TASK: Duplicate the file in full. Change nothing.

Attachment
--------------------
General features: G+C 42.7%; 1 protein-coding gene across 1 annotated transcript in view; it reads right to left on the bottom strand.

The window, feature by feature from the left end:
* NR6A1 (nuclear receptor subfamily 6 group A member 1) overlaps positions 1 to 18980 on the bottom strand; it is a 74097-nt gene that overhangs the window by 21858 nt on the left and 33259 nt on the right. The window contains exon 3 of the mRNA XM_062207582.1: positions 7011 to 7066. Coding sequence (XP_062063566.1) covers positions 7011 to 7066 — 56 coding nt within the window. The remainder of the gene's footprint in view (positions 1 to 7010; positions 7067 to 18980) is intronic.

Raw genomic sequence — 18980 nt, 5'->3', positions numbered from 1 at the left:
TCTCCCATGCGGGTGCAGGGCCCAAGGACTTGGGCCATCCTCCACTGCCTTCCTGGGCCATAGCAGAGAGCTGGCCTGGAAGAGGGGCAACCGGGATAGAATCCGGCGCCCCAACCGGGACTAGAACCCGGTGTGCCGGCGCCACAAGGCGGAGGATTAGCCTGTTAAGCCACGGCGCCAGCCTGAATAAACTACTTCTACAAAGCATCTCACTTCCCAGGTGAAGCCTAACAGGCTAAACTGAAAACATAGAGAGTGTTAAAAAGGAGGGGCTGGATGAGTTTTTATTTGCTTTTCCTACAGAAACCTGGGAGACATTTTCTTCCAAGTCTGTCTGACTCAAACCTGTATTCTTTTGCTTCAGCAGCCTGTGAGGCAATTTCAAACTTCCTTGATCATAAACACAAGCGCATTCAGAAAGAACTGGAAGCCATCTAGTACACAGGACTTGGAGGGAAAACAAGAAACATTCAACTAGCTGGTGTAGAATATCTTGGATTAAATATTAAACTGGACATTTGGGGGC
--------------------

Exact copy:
General features: G+C 42.7%; 1 protein-coding gene across 1 annotated transcript in view; it reads right to left on the bottom strand.

The window, feature by feature from the left end:
* NR6A1 (nuclear receptor subfamily 6 group A member 1) overlaps positions 1 to 18980 on the bottom strand; it is a 74097-nt gene that overhangs the window by 21858 nt on the left and 33259 nt on the right. The window contains exon 3 of the mRNA XM_062207582.1: positions 7011 to 7066. Coding sequence (XP_062063566.1) covers positions 7011 to 7066 — 56 coding nt within the window. The remainder of the gene's footprint in view (positions 1 to 7010; positions 7067 to 18980) is intronic.

Raw genomic sequence — 18980 nt, 5'->3', positions numbered from 1 at the left:
TCTCCCATGCGGGTGCAGGGCCCAAGGACTTGGGCCATCCTCCACTGCCTTCCTGGGCCATAGCAGAGAGCTGGCCTGGAAGAGGGGCAACCGGGATAGAATCCGGCGCCCCAACCGGGACTAGAACCCGGTGTGCCGGCGCCACAAGGCGGAGGATTAGCCTGTTAAGCCACGGCGCCAGCCTGAATAAACTACTTCTACAAAGCATCTCACTTCCCAGGTGAAGCCTAACAGGCTAAACTGAAAACATAGAGAGTGTTAAAAAGGAGGGGCTGGATGAGTTTTTATTTGCTTTTCCTACAGAAACCTGGGAGACATTTTCTTCCAAGTCTGTCTGACTCAAACCTGTATTCTTTTGCTTCAGCAGCCTGTGAGGCAATTTCAAACTTCCTTGATCATAAACACAAGCGCATTCAGAAAGAACTGGAAGCCATCTAGTACACAGGACTTGGAGGGAAAACAAGAAACATTCAACTAGCTGGTGTAGAATATCTTGGATTAAATATTAAACTGGACATTTGGGGGC